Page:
But still, Porkchop wants the chance to get to show America exactly what it is she’s capable , which is why she’s been publicly vying for a spot on RuPaul’s Drag Race All Stars. She confirmed that she is not one the queens appearing in All Stars 4, much to her own disappointment. “I'm taking this opportunity to once again ask the producers]: what are you waiting for?” she said. “What have I got to do, stand on my head and do drag? I don't get it!”
The queen, however, says she still has hope that she will make a triumphant return to the show. Her case in point? At this year’s DragCon, the event hosted the first annual Miss DragCon pageant, where multiple queens who were eliminated first in their respective seasons competed for the top prize. Going up against the likes Coco Montrese, Pandora Boxx and Vanessa Vanjie Mateo, Porkchop emerged the winner, snatching the first-ever title.
“I worked from January until May to get ready for that contest,” she admits. “I lost 40 pounds, I got into the best shape I could be, and I did that because I wanted people to notice that I was not going to be sitting back, resting on my laurels … I was really hoping that they would ask me to be on All Stars 4 because that, but obviously they weren't watching.”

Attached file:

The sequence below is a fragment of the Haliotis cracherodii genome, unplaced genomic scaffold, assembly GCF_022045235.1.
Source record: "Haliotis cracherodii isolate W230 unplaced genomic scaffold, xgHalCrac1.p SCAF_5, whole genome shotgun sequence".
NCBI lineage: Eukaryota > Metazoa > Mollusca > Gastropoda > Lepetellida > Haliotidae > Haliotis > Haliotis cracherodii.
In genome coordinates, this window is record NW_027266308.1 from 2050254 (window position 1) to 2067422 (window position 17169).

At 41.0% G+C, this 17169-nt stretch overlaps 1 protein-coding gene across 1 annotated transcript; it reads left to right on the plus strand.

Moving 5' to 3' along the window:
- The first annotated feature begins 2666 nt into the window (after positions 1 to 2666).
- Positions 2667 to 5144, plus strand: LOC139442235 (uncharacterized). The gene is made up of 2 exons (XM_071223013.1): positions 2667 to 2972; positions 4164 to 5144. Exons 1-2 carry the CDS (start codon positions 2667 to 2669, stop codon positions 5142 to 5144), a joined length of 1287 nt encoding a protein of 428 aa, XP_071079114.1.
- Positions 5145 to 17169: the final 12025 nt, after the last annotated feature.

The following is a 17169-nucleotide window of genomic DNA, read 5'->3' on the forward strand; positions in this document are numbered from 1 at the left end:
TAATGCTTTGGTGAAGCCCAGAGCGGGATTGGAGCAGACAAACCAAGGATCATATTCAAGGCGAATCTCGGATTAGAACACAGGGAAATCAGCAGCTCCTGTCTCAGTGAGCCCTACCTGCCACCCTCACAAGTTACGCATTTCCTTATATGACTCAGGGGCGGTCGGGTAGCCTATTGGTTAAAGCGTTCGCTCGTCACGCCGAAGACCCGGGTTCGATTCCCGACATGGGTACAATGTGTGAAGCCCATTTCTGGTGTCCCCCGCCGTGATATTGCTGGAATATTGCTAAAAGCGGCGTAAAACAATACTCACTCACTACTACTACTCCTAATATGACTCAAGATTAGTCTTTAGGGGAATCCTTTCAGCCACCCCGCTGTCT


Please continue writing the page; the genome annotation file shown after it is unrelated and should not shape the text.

After years struggle and a lot uncertainty, Porkchop is in a place where she is recognized for the supreme talent that she is. When looking back on her favorite memories from the last 10 years, the one that sticks out the most to her is also one the most recent — when RuPaul honored the queens season 1 at the season 10 finale the show. Porkchop said that getting that recognition was what all the season 1 stars have always wanted.
“The season 1 girls pretty much did get the shaft,” she said. “Until this year, I don't think that anyone had really thought about how big a chance we took, until RuPaul said that we were people who were brave souls that went on this shows because we were given this opportunity.”
While she had to go through hard times to get to where she is now, Porkchop says that she doesn’t regret any it. If she could do all it again, she would, because being the first queen eliminated from RuPaul’s Drag Race turned out to be one the best things that’s ever happened to her.
“I'm sure I'm not the only person who's suffered because the show, I'm sure there's other people who had ridicule, maybe lost a job, had many bad things happen,” she says. “But it all turned out for the best, and when you are given an opportunity like that, never turn it down. You take every opportunity that comes.”